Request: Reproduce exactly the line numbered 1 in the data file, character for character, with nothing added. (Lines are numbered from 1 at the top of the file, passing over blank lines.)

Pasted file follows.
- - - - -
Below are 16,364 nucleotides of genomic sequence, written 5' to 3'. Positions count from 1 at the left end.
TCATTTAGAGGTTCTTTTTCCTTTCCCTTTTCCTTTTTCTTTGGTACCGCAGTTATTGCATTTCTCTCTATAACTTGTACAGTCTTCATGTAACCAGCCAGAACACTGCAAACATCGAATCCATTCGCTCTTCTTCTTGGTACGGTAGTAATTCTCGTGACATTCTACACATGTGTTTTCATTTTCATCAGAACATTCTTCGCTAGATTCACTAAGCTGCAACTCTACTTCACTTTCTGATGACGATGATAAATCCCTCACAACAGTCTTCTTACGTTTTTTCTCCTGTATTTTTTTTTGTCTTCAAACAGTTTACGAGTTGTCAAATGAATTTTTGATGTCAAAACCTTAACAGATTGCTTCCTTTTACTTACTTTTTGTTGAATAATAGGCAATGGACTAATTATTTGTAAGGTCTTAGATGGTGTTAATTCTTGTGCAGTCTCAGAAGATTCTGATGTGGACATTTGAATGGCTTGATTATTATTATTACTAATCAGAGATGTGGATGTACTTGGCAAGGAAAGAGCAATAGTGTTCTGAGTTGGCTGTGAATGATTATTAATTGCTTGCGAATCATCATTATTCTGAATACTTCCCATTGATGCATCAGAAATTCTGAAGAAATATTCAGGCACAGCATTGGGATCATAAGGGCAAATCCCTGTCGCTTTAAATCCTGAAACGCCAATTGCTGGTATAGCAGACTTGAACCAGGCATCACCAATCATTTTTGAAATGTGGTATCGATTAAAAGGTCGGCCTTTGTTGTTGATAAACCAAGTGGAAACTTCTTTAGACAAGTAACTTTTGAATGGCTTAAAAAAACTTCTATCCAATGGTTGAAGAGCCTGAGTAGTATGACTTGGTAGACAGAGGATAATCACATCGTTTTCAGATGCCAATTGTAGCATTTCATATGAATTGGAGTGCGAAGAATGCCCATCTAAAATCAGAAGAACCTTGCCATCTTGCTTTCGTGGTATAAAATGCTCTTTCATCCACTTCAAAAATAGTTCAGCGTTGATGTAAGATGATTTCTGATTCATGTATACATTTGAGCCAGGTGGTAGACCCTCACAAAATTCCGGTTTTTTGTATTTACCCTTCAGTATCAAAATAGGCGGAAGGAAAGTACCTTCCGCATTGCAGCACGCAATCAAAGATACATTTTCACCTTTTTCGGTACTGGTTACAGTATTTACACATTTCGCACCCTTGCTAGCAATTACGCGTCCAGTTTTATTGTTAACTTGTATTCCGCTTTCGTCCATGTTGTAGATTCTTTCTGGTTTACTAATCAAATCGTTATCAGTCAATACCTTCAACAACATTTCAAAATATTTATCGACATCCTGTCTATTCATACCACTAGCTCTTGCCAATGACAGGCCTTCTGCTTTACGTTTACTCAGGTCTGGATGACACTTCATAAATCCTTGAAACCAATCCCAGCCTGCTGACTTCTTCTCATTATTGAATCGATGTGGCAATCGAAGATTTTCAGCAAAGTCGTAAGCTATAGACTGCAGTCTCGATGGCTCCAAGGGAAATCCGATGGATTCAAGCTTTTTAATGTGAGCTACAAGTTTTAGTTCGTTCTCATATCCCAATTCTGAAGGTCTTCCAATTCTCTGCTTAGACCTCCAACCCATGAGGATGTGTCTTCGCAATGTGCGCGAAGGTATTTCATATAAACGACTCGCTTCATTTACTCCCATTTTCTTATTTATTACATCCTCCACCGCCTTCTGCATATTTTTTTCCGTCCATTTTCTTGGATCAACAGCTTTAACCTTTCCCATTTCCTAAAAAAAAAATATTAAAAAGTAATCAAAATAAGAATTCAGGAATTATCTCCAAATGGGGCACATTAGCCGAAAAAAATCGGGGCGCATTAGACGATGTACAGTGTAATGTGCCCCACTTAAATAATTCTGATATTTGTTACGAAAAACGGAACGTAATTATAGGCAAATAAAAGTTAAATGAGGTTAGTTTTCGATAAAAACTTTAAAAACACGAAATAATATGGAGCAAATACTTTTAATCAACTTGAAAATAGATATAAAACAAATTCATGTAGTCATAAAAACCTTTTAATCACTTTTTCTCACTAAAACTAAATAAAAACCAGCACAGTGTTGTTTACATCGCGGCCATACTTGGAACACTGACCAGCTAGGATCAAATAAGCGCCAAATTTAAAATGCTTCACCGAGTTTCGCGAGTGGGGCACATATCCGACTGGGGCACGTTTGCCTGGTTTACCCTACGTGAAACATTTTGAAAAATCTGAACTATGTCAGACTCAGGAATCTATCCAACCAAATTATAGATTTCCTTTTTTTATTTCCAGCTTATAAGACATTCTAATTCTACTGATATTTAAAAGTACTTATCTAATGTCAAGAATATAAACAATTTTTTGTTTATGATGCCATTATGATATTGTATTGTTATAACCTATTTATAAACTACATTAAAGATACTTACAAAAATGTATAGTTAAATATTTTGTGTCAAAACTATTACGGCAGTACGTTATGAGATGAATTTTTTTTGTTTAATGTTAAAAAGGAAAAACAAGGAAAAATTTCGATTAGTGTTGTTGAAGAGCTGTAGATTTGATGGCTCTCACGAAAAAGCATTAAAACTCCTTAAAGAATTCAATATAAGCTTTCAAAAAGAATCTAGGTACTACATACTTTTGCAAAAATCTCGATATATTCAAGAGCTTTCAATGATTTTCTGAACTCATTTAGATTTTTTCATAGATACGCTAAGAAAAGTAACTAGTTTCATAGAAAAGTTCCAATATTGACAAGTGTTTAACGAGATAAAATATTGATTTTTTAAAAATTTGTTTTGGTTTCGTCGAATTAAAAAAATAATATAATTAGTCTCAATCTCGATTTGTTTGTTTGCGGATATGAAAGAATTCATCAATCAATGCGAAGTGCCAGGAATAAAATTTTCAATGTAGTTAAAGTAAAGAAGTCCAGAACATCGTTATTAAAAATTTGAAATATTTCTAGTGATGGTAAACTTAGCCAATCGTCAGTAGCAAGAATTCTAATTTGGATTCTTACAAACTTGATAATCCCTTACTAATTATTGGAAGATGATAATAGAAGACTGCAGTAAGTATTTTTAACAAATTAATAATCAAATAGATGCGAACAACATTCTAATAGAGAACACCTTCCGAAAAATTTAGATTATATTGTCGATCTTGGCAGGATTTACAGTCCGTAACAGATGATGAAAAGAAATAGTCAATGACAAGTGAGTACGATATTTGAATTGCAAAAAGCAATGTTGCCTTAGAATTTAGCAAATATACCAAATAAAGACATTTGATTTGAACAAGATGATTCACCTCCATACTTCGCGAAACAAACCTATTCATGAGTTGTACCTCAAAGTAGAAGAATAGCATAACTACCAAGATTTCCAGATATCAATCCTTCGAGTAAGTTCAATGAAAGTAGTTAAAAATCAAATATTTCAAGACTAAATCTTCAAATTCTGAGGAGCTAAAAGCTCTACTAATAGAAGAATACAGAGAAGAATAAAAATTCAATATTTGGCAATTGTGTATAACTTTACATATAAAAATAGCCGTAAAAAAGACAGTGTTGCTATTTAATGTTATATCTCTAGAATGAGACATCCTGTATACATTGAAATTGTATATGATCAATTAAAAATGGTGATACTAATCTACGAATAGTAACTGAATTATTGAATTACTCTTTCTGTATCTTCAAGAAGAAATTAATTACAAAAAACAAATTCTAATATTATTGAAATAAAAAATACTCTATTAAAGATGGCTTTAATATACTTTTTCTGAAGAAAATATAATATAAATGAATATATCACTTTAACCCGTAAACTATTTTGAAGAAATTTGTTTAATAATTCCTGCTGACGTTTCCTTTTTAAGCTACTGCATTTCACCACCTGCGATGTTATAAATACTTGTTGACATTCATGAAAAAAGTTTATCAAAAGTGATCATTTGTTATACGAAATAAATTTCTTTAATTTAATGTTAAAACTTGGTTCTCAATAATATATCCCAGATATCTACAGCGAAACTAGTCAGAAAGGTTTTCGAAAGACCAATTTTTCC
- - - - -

Below are 16,364 nucleotides of genomic sequence, written 5' to 3'. Positions count from 1 at the left end.